The Educational Value of Wordsearches

A while back I trod the perilous path of a supply teacher. I would rant to myself on a daily basis, of course, but number one rant was the wordsearch. I really hate wordsearches. Nothing against the literary form, as I extend this revulsion of the "search" type puzzle to those deviants involving numbers, musical notes, chemical equations and so on, ad infinitum.

It's the sinking feeling I experienced every time I spotted the freshly photocopied stack of mindless teasers. Sorry, tormentors. You'd think that as a supply teacher I'd have been grateful that work had been set. So why do I despise these stalwarts of the cover lesson? Well, let me explain.

Firstly, there are many teachers who believe that a word / number / symbol search will last every pupil the whole hour. They obviously take the associated origami session into account too, also known as making paper aeroplanes and testing their flying capabilities in restricted spaces.

Secondly, but not separately: these puzzles are not a bit of light relief or an easy lesson for the pupil and teacher; they are dull as particularly dank dishwater. Whilst there are some devotees, the majority of the pupils greet these "treats" with groans and an immense amount of fussing over highlighter pens - yep, even Year 10s.

Thirdly, I would like to ask: of what educational value are wordsearches? Some might say that they help with literacy, especially now it's expected in all areas of the curriculum, but that's poor justification in my humble opinion. I may have only been a supply teacher, but I still had the same desires as a normal teacher: I wanted lessons with learning outcomes and interested children. I'd like to see the inspector's face the day an observed teacher announces to the class: "By the end of this lesson, you will have filled in a wordsearch after carefully selecting the correct colour of highlighter pen and resisting the primal urge to fold the paper into aeroplanes."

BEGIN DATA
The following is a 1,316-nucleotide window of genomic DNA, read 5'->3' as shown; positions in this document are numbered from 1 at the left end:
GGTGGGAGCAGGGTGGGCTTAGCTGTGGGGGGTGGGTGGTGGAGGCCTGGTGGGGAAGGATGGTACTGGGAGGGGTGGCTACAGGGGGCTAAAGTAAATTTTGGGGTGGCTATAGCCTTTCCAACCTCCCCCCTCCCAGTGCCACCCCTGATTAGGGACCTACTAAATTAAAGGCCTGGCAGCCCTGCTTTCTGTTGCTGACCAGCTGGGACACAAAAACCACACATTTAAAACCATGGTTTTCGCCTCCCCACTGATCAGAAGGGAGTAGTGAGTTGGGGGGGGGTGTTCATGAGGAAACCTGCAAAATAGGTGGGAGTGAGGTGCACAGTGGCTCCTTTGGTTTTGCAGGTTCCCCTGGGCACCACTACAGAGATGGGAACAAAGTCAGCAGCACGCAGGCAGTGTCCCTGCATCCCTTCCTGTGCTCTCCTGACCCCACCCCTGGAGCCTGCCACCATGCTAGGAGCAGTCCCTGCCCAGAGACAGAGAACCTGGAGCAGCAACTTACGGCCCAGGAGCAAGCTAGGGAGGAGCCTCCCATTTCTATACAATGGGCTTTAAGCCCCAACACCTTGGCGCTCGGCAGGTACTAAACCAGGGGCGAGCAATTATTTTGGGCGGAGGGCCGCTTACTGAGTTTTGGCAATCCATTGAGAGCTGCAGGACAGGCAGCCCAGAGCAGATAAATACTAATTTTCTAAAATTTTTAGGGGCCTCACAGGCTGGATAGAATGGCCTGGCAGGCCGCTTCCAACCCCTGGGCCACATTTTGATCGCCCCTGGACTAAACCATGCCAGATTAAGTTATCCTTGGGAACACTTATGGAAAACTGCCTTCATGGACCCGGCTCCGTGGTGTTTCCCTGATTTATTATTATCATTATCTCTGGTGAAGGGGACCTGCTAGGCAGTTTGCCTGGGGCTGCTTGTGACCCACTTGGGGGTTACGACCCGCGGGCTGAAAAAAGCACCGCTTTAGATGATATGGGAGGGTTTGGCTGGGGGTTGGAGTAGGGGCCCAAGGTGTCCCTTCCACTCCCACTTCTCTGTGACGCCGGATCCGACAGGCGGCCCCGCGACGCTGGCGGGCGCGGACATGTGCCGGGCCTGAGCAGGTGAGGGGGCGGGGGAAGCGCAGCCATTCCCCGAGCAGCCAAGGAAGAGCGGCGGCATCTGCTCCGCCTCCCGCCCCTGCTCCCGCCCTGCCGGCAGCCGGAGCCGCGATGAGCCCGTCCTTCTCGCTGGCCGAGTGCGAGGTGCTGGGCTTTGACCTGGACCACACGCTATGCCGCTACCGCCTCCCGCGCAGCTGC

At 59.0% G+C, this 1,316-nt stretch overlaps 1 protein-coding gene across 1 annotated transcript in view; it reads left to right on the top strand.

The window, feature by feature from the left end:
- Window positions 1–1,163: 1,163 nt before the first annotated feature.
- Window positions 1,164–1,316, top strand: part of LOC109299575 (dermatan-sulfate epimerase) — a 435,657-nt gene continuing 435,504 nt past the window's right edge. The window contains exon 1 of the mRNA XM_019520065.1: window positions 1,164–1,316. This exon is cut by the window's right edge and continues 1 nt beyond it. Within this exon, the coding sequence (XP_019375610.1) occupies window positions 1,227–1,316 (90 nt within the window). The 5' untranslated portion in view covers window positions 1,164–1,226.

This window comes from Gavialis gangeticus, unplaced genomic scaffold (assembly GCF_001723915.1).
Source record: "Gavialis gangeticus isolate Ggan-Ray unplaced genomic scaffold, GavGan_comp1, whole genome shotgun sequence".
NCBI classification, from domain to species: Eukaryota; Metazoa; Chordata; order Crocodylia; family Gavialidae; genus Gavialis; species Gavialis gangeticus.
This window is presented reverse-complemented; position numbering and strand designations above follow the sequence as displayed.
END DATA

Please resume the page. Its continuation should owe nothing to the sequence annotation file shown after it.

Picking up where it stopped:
Mind you, now that I work in a school where teachers, as a rule, set absolutely diddly squat for cover lessons, perhaps I'm grateful for the existence of automatic puzzle maker sites such as Puzzlemaker.com. Just don't use it if I'm about to cover your lesson!

There's a PS to this rant too. As I saved the file, I called it "Worksearch" - typo or Freudian slip?


Since writing this page, I've had a flurry of comments on it - it seems wordsearches are indeed a contentious issue! Here are a couple of the comments:

Ceejay wrote on 26/8/03:

Cracking piece on wordsearches. Don't you love the way the nice (but let's be frank...dim) kids ask for a variety of highlighters to do the vertical and horizontal words differently ? I really enjoy doing covers with wordsearches when the kids ask for my help, I teach Maths and Science so to be honest if it contains more than 5 letters and/or is spelt correctly I'm lost, the look of disgust when I can't find Knight in the History wordsearch or Gorge in Geography is a joy to see !

Love the site, why do we do it ? Oh yes those little s**s we actually enjoy working with.

Another message received on 26/8/03:

Hi ranting teacher - I saw the item about your site in TES and had a look as I am just back from hols and need cheering up before I start 'preparing' for September.

Sadly I have to tell you that in the challenging school I spent 2 terms in last year the wordsearch was promoted as a great 'starter' activity for the first 10-15 minutes of each lesson. I have been in the job for 30 years and was quite horrified and resistant at the time it would take from my 'proper' lesson especially as I can never do the b****y things myself. Alas the kids LOVED them nearly as much as the 'how many words can you make from today's key words' which a colleague gave them -not that their spelling mattered of course. SO you see dumbing down is the name of the game so it seems in some schools at least!

Back to the Homepage

Go to the Contents

© Copyright laws apply to the contents of this website. 2003